Have you ever been in the audience listening to a speaker and found yourself lost?
Maybe you weren’t exactly sure where the speaker was going or how the different points in a speech were connected.
One possible reason for such confusion is faulty or non-existent transitions.
Transitions help audience members understand the flow of your talk, making it easy for them to follow along.
These signposts tell the audience where you are going, just as signposts along the highway tell you which direction you are heading. When a speaker says, “You’ve seen what the product can do; let’s now look at market opportunity,” the audience knows that the speaker is moving on to the next topic.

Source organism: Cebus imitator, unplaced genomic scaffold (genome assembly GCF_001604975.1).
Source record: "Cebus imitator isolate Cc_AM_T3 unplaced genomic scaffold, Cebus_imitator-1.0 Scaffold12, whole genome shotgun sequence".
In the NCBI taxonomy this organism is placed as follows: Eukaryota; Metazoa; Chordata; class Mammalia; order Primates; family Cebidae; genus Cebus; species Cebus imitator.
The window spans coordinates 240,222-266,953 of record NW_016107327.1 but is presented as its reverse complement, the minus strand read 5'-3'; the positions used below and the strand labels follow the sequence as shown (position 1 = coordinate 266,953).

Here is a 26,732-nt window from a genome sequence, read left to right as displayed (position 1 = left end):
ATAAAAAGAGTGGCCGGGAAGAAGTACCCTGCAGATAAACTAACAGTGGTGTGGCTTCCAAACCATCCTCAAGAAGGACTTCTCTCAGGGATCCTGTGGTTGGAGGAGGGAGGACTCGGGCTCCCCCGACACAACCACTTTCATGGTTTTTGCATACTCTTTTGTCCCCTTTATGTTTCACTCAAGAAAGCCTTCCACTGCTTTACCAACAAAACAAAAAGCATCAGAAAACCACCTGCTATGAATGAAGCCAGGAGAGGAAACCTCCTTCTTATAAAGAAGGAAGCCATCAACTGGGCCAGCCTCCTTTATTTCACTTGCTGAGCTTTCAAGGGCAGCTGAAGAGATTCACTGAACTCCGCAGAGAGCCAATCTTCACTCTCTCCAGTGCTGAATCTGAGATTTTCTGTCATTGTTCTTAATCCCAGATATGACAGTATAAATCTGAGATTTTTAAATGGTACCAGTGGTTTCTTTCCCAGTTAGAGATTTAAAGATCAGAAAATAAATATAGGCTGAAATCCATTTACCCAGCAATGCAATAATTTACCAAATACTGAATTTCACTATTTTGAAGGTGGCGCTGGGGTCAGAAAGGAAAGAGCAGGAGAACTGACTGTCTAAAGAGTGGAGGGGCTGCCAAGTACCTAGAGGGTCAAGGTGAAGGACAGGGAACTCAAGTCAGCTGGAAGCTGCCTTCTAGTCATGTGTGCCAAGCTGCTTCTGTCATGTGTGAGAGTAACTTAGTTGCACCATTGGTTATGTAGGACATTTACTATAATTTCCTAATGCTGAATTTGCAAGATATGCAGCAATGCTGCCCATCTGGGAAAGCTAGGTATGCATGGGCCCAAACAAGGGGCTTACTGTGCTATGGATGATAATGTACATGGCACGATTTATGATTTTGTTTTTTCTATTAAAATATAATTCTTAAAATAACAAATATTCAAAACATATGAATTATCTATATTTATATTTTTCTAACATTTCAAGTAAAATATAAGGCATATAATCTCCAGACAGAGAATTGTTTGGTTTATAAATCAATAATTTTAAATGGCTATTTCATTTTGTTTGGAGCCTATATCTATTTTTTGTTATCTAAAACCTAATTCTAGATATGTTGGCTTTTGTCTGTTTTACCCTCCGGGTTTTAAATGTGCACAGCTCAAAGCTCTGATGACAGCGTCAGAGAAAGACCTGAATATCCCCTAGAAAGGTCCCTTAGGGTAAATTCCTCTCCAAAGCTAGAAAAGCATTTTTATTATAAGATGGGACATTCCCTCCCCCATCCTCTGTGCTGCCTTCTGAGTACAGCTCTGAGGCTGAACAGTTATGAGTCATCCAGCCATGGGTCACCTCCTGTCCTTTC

Below are common types of transitions, with examples:
This moves from the opening of a talk (once you have grabbed the audience’s attention) to the main part.
Moving between main points
These signal a change between one point and another. Without them, the different points can blur together.
Comparison of similar ideas
These link concepts that align.
Comparison of contrasting ideas
These signal a counterargument.
Expanding on a point